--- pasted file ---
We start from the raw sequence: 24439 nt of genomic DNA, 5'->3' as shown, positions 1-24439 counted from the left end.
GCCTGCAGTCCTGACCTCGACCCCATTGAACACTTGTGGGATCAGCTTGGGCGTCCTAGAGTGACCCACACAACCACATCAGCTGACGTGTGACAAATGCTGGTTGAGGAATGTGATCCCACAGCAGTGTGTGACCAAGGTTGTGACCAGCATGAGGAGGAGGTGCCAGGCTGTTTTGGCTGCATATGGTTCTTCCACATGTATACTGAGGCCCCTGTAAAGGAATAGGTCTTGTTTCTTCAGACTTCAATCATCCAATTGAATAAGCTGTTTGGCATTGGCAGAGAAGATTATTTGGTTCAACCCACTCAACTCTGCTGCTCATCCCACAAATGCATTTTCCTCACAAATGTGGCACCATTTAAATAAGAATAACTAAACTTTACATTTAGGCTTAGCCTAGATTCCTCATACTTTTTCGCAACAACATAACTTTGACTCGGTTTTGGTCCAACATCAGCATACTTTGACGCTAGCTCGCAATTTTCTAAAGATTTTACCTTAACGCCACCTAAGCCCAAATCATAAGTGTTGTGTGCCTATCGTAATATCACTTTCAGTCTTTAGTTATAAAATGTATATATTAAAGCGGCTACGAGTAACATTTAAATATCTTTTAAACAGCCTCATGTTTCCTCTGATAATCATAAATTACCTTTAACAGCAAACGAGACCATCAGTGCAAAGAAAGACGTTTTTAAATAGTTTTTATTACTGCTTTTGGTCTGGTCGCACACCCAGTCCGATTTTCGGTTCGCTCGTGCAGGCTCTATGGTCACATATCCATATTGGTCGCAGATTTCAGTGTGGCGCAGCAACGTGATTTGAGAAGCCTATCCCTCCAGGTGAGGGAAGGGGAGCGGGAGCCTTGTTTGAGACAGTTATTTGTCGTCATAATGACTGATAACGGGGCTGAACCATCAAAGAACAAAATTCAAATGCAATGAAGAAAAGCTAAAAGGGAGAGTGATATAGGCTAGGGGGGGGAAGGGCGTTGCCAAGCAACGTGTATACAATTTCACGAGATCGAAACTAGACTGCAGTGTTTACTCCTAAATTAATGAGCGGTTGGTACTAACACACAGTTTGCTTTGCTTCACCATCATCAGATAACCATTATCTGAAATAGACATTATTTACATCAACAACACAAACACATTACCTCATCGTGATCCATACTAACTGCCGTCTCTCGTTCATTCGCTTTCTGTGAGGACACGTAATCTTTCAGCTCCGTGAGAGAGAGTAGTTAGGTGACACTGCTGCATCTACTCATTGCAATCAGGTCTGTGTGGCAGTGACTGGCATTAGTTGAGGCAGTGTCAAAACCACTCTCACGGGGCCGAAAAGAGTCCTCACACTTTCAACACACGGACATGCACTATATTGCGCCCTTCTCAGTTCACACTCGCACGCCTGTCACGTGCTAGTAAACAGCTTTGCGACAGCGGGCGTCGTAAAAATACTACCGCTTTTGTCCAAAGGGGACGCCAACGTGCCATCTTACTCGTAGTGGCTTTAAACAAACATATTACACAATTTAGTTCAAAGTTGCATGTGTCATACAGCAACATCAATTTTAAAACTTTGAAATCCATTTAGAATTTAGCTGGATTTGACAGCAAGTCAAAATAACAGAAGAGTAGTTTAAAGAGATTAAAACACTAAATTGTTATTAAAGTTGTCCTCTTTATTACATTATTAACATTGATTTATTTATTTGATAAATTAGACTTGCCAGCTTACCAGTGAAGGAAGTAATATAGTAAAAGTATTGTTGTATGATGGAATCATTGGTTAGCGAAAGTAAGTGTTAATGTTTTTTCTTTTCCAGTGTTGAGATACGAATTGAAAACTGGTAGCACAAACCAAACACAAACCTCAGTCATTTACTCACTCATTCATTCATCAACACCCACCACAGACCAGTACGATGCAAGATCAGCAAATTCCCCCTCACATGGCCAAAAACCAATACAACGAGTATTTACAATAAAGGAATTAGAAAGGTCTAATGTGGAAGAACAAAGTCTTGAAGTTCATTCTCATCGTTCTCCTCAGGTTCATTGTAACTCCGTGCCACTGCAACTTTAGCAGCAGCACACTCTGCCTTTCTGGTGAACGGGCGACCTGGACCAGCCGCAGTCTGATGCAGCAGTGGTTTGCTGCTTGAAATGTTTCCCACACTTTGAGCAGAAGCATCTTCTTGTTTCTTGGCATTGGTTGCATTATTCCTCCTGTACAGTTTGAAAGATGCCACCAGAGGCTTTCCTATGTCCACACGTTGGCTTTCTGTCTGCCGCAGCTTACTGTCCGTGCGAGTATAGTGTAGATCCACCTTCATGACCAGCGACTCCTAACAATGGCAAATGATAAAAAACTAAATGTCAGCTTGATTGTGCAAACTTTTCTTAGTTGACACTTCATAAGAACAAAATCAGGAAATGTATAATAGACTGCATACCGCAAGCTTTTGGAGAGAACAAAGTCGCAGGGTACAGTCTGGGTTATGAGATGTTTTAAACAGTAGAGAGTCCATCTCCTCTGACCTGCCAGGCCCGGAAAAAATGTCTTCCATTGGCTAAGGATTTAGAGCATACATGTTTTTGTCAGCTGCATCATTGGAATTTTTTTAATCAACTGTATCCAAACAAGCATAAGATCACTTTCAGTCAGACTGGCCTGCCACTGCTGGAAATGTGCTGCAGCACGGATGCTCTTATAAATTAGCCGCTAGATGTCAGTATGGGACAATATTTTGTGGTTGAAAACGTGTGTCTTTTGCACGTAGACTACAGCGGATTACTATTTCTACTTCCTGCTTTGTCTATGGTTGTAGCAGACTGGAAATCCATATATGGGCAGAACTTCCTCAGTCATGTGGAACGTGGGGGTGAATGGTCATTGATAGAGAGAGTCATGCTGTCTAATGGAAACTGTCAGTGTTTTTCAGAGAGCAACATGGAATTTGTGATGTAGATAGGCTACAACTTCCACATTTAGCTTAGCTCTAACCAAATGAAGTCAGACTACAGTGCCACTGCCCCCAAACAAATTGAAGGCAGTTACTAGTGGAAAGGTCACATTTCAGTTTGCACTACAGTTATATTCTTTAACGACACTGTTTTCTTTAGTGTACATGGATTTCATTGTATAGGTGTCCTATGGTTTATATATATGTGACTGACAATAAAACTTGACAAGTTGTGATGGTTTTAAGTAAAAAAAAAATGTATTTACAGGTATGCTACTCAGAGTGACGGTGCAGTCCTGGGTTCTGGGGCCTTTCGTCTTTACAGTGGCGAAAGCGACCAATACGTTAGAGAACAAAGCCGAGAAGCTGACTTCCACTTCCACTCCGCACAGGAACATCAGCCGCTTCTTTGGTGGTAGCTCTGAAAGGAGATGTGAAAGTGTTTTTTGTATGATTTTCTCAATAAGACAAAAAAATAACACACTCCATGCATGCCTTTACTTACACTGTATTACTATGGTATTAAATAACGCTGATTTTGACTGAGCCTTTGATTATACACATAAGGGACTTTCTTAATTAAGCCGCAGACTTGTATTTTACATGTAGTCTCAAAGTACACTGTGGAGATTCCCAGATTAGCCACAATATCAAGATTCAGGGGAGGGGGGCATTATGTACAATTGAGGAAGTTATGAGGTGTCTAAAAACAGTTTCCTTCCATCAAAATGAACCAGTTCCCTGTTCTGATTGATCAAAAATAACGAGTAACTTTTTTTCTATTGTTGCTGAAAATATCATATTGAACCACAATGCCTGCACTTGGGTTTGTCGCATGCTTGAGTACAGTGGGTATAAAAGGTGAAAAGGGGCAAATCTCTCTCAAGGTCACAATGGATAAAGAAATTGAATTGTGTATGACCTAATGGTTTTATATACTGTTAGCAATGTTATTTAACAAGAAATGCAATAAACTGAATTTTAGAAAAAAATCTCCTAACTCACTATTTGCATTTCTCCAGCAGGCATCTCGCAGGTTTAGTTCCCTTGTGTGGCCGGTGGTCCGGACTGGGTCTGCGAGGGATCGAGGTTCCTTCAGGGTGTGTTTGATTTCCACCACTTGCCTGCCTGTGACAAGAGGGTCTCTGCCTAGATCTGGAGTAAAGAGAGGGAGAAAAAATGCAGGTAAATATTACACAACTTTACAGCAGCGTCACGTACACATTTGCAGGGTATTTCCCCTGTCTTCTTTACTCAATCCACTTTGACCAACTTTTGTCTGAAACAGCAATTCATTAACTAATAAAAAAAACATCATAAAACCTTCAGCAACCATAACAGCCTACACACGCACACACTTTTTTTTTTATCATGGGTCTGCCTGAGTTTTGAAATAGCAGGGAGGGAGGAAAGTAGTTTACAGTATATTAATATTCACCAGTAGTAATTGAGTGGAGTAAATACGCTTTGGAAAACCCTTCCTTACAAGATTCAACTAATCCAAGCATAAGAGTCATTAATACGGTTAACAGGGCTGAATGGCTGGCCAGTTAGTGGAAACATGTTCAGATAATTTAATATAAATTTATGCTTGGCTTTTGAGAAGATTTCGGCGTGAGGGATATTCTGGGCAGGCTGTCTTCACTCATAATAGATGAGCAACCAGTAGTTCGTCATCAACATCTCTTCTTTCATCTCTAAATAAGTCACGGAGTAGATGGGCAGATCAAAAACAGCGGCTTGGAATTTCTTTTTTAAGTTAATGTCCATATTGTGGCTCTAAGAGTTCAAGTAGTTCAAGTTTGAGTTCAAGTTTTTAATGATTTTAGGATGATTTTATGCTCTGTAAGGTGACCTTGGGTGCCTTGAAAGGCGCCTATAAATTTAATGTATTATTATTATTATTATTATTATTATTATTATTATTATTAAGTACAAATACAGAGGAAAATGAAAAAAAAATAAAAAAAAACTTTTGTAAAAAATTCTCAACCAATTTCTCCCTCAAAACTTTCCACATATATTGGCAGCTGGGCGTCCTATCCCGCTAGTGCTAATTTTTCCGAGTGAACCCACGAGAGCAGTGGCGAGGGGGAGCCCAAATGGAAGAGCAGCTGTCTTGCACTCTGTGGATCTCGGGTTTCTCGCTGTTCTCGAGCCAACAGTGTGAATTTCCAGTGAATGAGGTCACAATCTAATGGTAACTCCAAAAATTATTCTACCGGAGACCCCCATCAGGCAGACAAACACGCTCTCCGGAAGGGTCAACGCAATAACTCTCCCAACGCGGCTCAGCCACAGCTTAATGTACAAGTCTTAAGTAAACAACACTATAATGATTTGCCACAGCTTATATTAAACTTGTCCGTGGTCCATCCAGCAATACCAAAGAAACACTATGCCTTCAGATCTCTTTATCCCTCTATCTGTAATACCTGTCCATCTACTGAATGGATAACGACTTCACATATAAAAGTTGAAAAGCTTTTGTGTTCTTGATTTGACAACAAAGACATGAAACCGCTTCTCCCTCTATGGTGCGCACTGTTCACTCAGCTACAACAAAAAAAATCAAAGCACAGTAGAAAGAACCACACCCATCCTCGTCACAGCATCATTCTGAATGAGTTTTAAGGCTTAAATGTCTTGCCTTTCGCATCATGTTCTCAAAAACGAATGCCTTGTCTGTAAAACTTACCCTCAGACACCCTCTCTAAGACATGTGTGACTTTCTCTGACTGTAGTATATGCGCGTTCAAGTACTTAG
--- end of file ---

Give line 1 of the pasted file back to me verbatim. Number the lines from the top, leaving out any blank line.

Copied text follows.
We start from the raw sequence: 24439 nt of genomic DNA, 5'->3' as shown, positions 1-24439 counted from the left end.